Radiotherapy innovation on show at ESTRO – Physics World
ESTRO 2023, the annual meeting of European Society for Radiotherapy and Oncology, saw over 8000 delegates head to Vienna last week. And judging by the crowds on the exhibit floor, all were keen to check out the latest product developments, hear research updates at the exhibitor’s booths, or just join the long queue for GE Healthcare’s ice cream. Here are just a few of the products that caught my eye at this year’s trade show.
Heating up treatments
Hyperthermia, heating tumours to around 41–43°C, can enhance the effects of both chemo- and radiotherapy. Italian manufacturer Med-Logix has developed a dedicated deep hyperthermia system – the ALBA 4D – that uses a multibeam phased array of four waveguide antennas to precisely focus radiofrequency fields onto the tumour to raise its temperature.
The ALBA 4D can focus energy onto targets at any depth and location in the pelvis, abdomen and extremities. The system, which includes a robotic gantry for precise patient positioning, automatically tracks the temperature and location of the focal zone, heating the target in 5–10 min while avoiding overheating of healthy tissues.
Hyperthermia impacts radiotherapy via three mechanisms: inhibiting repair of DNA damage; reoxygenation via increased tissue perfusion; and direct cell killing. These effects can be used to create a higher equivalent radiation dose, or alternatively, to deliver a lower dose while maintaining the same tumour killing effect.
For use with radiotherapy, Med-Logix’s Sara Baghaei explained, the hyperthermia should be delivered within one hour of the radiation treatment. The ALBA system can also be employed to enhance chemotherapy, where it can be used simultaneously with drug delivery.
“The technology allows users to perform fast hyperthermia with high temperatures,” said Baghaei. “It’s like we are giving a higher dose of radiation without any extra toxicity.”
MRI coils made for radiotherapy
With researchers investigating the feasibility of MRI-only radiotherapy planning, GE Healthcare highlighted its AIR Coils – the first MRI coils designed specifically for radiation oncology patient scans. Available for head-and-neck or body imaging, the AIR Coils are light, flexible and comfortable for the patient.
According to GE’s Michael Mian, one big advantage of the AIR Coils is that they do not require supports, which are usually placed between rigid MRI coils and the patient to avoid anatomy distortion during imaging.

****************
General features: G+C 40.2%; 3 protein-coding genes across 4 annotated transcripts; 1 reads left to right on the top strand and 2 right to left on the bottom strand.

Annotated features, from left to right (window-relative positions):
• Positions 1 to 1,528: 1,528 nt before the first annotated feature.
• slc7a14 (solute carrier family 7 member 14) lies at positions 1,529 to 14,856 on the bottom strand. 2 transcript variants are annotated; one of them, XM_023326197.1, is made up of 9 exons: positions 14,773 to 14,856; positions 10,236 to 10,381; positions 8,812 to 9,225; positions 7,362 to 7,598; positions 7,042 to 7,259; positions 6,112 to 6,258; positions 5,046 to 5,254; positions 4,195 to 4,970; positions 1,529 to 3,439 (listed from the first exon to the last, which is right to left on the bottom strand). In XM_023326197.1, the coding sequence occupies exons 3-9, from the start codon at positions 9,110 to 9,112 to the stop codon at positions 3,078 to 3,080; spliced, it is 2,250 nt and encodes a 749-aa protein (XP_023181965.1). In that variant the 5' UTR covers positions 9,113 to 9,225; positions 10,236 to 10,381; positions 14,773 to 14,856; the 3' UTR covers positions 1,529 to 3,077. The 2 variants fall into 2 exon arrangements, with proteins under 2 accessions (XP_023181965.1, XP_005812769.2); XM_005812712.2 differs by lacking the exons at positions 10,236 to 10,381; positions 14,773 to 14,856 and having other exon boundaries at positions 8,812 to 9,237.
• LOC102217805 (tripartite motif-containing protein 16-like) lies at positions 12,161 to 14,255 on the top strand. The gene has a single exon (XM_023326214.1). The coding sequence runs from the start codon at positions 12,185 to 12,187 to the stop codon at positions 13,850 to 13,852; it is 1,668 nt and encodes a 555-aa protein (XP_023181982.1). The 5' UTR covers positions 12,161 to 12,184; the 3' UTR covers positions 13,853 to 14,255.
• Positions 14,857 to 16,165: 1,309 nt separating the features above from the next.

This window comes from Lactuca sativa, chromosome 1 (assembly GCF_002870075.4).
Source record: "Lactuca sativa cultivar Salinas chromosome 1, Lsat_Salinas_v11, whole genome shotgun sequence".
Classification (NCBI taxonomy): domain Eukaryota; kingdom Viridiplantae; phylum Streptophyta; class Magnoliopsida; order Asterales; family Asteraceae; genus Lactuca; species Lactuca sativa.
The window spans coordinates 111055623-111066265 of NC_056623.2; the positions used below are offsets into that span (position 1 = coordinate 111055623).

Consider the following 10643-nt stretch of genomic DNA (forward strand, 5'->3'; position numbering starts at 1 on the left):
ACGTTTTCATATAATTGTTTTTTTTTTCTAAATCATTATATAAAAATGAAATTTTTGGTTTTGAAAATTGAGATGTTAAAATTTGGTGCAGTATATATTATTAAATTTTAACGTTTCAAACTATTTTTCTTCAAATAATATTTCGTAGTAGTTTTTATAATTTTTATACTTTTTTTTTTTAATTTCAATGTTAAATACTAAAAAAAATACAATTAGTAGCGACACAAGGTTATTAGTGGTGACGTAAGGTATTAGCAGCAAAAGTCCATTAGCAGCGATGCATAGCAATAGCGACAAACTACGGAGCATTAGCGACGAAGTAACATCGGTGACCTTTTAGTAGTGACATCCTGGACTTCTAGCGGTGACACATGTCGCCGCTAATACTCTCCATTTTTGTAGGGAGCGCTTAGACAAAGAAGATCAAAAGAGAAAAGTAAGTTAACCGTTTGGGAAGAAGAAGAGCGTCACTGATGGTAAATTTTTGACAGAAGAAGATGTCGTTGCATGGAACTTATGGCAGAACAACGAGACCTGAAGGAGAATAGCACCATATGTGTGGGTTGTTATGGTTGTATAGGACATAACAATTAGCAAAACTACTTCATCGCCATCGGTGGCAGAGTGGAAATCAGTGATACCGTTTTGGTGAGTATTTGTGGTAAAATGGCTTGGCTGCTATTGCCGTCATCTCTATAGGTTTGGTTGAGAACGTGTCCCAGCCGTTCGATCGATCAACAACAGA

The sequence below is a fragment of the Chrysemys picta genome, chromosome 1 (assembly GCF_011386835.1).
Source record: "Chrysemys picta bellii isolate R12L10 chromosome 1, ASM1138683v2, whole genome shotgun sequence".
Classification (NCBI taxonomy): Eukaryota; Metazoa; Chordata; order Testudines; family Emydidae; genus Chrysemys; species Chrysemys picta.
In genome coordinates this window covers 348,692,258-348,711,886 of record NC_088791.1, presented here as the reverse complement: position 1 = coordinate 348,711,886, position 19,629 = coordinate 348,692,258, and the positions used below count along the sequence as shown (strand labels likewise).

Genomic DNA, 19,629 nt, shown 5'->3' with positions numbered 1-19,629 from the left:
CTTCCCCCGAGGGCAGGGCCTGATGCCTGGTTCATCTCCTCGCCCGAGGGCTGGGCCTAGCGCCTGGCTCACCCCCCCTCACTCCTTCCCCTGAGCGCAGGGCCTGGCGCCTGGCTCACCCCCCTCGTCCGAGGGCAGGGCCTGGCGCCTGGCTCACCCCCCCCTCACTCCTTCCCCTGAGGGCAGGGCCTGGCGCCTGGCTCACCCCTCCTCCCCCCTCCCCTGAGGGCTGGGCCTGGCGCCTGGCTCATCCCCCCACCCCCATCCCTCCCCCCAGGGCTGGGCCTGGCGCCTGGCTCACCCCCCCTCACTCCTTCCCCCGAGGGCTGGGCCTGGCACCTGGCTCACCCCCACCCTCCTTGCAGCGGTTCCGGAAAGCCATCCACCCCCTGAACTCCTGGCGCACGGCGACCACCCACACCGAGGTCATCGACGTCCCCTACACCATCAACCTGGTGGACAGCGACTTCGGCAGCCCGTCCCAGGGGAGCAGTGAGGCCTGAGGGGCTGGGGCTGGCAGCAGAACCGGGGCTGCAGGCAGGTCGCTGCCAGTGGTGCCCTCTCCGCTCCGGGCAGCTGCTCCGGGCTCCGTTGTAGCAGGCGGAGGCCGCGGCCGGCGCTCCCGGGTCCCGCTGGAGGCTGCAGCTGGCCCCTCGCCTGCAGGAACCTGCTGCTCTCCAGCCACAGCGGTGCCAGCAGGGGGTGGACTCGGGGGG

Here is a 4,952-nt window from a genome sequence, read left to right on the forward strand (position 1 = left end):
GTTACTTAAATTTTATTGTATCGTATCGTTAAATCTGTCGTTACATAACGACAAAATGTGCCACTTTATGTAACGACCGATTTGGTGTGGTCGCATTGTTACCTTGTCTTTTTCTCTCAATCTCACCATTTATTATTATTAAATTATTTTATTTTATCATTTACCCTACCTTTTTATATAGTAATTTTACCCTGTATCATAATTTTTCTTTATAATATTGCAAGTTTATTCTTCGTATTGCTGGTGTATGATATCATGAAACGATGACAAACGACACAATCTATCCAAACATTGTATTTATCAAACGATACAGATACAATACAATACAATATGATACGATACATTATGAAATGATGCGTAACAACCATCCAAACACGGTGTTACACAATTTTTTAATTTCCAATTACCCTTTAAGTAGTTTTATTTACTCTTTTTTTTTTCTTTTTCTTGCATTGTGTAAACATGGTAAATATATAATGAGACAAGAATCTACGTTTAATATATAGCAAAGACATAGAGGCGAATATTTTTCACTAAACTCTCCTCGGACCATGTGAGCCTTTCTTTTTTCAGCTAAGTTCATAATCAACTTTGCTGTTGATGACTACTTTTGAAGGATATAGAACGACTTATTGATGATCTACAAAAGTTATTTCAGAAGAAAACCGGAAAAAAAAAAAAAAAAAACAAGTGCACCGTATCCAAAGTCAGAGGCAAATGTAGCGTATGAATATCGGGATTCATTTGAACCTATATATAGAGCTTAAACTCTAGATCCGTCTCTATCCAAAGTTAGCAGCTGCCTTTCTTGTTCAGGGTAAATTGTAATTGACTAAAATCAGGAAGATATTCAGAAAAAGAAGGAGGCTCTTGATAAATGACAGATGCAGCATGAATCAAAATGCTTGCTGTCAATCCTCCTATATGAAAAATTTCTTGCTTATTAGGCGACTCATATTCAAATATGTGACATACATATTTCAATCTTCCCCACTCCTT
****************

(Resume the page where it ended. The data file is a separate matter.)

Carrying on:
“This opens up space for patient immobilization devices,” Mian explained. It also means that the coils can be placed closer to the patient, thereby improving the quality of the image. “For the first time, you can use the coil suite to deliver diagnostic image quality with the patient in the immobilization device,” he said.
The AIR Coils are also easy are to use, an important factor when bringing together radiology and radiation oncology departments that may be used to different patient set-up procedures. “The coil design is so simple, you don’t require extensive training to learn how to use it,” said Mian.
Enhancing target visibility
Danish medical device company Nanovi showcased BioXmark, its unique liquid fiducial marker. Fiducial markers, used as target reference points to guide radiation therapy and increase treatment accuracy, usually consist of small metal implants. BioXmark is different, consisting of a biocompatible long-chain carbohydrate containing iodine for contrast.
To create the fiducial marker, a small volume (around 80 µl) of BioXmark is injected into the body, where it changes viscosity from a liquid into a consistency similar to chewing gum. This soft marker can then be visualized on X-ray, CT or MRI scans for treatment planning, radiotherapy guidance or follow-up.
Once in place, the fiducial is highly stable, with studies revealing that it is still visible up to 69 months after implantation. “We have not seen it disappear yet,” said Nanovi’s Dan Calatayud. He noted that the liquid fiducial is easier to implant than metal markers, and that the team had demonstrated “significantly shorter implantation times”.
The non-metallic composition of BioXmark leads to a low level of artefacts on X-ray based imaging; it also offers low dose perturbation when used with proton therapy. But BioXmark’s main advantage, said Calatayud, is that it can be used within thin-walled, hollow organs – such as the oesophagus, stomach and bladder, for example – where it is extremely difficult to implant a piece of metal. Currently, fiducial markers are only established in prostate and breast treatments.
“We want to open up the possibility of taking this precision into new indications,” he explained.
Surface-guided radiation therapy
Brainlab unveiled its ExacTrac Dynamic Surface system for radiotherapy patient positioning and monitoring. Surface-guided radiotherapy enables precise tracking of the patient’s surface and breathing motion. This in turn allows gating of the radiation beam so that the tumour is only irradiated when in the planned position.
The system is based around two 3D cameras housed in a centralized camera unit, which emit a structured blue light pattern on the patient surface. The cameras project 300,000 points onto the patient, these are then matched to a heat signal obtained by thermal camera within the same unit.
“The thermal signal gives an additional fourth dimension for extra precision,” explained Brainlab’s Carsten Sommerfeldt. He noted that with a three-camera positioning system, a moving gantry can often block one of the cameras. The single unit, however, is always in the line-of-sight to the patient and can constantly track the patient’s surface during beam delivery.
ExacTrac Dynamic Surface is designed to operate with Varian’s Edge and TrueBeam radiotherapy systems, as well as Elekta’s Versa HD.